Just days after facing mass protests against an electricity price hike, Armenia’s troubled power distribution network was fined 60 million drams ($126,000) on Wednesday for what state regulators called a violation of consumer rights.
The Public Services Regulatory Commission (PSRC) penalized the Electricity Networks of Armenia (ENA) utility for demanding earlier this year advance payments from residents of newly built houses and apartment blocks needing access to electricity.
The ENA’s embattled chief executive, Yevgeny Bibin, ordered such payments in March in addition to regular connection fees collected from new consumers. The Russian-owned company promised to deduct corresponding sums from their electricity bills for the next few years.
Many of those home owners seeking power supplies rejected the ENA’s extra charges, leading the PSRC to investigate the matter.
Bibin told the commission that he rescinded his order on June 23 even though he believes that it was justified given his company’s grave financial situation. “Is that right or wrong? That is certainly bad for consumers,” he said.
Robert Nazarian, the PSRC chairman, rejected the explanation. “If you decide what is right and what is wrong, then why are you dealing with this commission in the first place?” said Nazarian. “You can give yourself orders and ignore Armenia’s laws and regulations.”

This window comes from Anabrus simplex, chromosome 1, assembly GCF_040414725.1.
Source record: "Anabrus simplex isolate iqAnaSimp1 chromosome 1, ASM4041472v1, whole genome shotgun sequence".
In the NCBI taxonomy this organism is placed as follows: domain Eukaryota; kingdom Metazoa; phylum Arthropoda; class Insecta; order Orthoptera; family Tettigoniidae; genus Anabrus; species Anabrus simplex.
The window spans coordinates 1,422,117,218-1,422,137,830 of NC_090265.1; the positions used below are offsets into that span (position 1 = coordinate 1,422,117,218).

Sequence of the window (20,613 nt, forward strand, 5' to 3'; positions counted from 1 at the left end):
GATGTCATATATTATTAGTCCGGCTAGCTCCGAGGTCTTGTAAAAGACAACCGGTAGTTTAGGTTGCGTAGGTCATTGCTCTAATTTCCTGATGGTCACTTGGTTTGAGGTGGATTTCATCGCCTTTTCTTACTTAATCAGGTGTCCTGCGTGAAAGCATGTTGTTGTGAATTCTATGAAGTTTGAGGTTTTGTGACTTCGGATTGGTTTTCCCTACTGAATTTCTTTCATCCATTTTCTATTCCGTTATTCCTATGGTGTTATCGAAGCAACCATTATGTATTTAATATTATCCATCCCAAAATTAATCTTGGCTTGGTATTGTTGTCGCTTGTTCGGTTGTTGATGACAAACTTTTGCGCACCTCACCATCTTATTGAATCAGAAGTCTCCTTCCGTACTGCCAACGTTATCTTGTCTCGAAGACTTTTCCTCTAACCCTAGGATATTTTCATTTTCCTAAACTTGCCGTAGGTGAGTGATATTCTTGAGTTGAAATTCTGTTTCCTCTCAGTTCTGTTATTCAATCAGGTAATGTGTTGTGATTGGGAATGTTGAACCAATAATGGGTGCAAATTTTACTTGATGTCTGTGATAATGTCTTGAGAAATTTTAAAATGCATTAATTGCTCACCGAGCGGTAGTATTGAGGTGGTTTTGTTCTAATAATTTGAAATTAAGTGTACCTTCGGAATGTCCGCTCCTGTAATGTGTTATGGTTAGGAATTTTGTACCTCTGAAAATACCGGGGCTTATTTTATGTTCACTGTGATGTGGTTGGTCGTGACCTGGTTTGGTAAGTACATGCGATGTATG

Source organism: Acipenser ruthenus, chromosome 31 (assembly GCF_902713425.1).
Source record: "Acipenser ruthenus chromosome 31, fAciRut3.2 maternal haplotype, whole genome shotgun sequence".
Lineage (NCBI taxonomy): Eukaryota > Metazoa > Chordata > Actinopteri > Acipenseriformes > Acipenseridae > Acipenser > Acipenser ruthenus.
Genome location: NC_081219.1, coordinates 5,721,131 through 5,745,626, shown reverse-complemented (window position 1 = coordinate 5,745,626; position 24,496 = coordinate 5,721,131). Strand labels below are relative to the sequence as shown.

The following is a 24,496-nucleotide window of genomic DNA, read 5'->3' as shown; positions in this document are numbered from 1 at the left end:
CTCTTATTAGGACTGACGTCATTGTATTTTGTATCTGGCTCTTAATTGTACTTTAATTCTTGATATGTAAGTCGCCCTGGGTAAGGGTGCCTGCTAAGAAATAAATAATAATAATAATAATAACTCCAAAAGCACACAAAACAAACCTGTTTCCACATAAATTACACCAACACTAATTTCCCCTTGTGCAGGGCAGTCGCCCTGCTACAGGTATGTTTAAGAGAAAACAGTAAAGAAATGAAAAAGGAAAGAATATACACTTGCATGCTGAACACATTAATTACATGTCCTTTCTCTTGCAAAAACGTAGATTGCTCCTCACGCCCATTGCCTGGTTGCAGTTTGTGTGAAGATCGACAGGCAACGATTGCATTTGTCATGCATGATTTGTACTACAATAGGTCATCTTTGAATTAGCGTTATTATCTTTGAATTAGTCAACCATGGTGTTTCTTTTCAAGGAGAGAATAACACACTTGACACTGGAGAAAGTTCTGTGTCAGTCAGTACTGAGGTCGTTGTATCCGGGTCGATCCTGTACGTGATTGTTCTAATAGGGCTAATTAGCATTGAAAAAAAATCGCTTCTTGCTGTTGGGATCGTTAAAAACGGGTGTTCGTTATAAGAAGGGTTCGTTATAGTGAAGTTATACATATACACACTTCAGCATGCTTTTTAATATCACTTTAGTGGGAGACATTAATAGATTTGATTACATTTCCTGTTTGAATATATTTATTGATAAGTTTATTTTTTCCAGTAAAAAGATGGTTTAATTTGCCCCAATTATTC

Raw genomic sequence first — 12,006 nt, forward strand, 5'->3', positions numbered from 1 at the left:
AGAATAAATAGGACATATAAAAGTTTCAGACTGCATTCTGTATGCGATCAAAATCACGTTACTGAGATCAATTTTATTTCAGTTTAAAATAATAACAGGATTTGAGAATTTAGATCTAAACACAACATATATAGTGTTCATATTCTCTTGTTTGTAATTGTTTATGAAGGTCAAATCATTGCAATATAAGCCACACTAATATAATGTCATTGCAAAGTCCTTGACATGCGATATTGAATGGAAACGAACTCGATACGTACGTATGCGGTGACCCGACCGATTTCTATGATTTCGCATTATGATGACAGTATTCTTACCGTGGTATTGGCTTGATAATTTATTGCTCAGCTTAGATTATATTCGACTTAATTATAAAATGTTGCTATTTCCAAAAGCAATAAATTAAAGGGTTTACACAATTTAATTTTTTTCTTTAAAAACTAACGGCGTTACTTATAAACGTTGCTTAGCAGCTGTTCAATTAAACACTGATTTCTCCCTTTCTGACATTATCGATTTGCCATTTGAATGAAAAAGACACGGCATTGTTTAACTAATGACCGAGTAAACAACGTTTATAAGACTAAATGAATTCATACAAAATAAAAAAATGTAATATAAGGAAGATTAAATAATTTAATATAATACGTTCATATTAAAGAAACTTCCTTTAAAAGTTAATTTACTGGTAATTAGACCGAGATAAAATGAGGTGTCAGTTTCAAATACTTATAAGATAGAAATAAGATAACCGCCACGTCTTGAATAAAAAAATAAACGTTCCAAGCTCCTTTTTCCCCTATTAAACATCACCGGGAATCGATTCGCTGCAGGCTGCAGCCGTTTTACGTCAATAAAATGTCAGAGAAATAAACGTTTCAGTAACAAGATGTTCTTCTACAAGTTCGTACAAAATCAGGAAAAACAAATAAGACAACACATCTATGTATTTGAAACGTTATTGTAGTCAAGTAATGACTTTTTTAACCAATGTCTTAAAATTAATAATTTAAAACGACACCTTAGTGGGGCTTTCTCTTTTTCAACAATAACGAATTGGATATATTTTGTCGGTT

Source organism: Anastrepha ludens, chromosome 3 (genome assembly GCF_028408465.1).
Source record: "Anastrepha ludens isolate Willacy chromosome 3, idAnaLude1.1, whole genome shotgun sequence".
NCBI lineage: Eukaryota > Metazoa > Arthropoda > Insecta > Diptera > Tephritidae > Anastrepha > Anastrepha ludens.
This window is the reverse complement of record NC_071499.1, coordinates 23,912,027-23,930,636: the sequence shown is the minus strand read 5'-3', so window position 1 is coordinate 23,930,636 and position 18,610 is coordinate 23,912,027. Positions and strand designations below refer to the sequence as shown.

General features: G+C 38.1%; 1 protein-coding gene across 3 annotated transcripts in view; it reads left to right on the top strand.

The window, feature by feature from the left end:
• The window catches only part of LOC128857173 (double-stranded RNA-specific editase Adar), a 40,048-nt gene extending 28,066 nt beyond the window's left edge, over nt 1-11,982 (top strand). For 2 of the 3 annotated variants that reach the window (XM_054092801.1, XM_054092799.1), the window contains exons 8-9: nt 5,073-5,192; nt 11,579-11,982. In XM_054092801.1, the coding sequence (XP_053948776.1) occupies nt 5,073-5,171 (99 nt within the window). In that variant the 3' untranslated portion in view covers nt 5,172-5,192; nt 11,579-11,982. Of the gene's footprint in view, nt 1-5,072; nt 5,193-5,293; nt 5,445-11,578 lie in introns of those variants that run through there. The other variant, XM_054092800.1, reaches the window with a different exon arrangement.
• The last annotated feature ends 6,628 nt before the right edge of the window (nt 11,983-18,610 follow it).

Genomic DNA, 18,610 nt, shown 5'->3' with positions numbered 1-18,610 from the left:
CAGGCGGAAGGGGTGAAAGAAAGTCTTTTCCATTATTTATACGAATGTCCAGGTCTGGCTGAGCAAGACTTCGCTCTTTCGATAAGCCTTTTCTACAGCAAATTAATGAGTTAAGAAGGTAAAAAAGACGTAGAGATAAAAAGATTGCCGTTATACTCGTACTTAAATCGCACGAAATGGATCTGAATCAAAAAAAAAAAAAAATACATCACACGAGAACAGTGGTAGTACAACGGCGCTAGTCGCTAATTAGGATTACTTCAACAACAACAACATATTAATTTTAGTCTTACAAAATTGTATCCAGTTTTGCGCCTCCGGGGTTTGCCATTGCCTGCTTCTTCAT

Bibin was conspicuously absent from the PSRC’s previous meeting on June 17, which resulted in a more than 17 percent increase in electricity prices in Armenia. The ENA had been pushing for a 40 percent increase.
Yet even the more modest price hike approved by Nazarian’s commission was enough to trigger angry street protests in Yerevan and other parts of the country. On June 22 thousands of mostly young protesters blocked a central Yerevan avenue, demanding a cancellation of the unpopular measure.
The nonstop demonstration led President Serzh Sarkisian to announce on June 27 that his government will subsidize the energy tariffs to ensure that Armenians do not pay more for electricity for now. He also announced an upcoming international audit of the ENA aimed at determining whether the company’s massive losses are the result of corruption among its employees.
Sarkisian further hinted that the government could nationalize the ENA or help its Russian parent company, Inter RAO, sell it to another firm.
Inter RAO denied on June 29 Russian press reports that it is already holding talks with potential buyers. The ENA spokeswoman in Yerevan, Natalia Sarjanian, reiterated that denial on Wednesday.
Citing unnamed sources, the Yerevan newspaper “Haykakan Zhamanak” insisted earlier in the day that the ENA’s sale to a company owned by Russian-Armenian businessman Samvel Karapetian is imminent.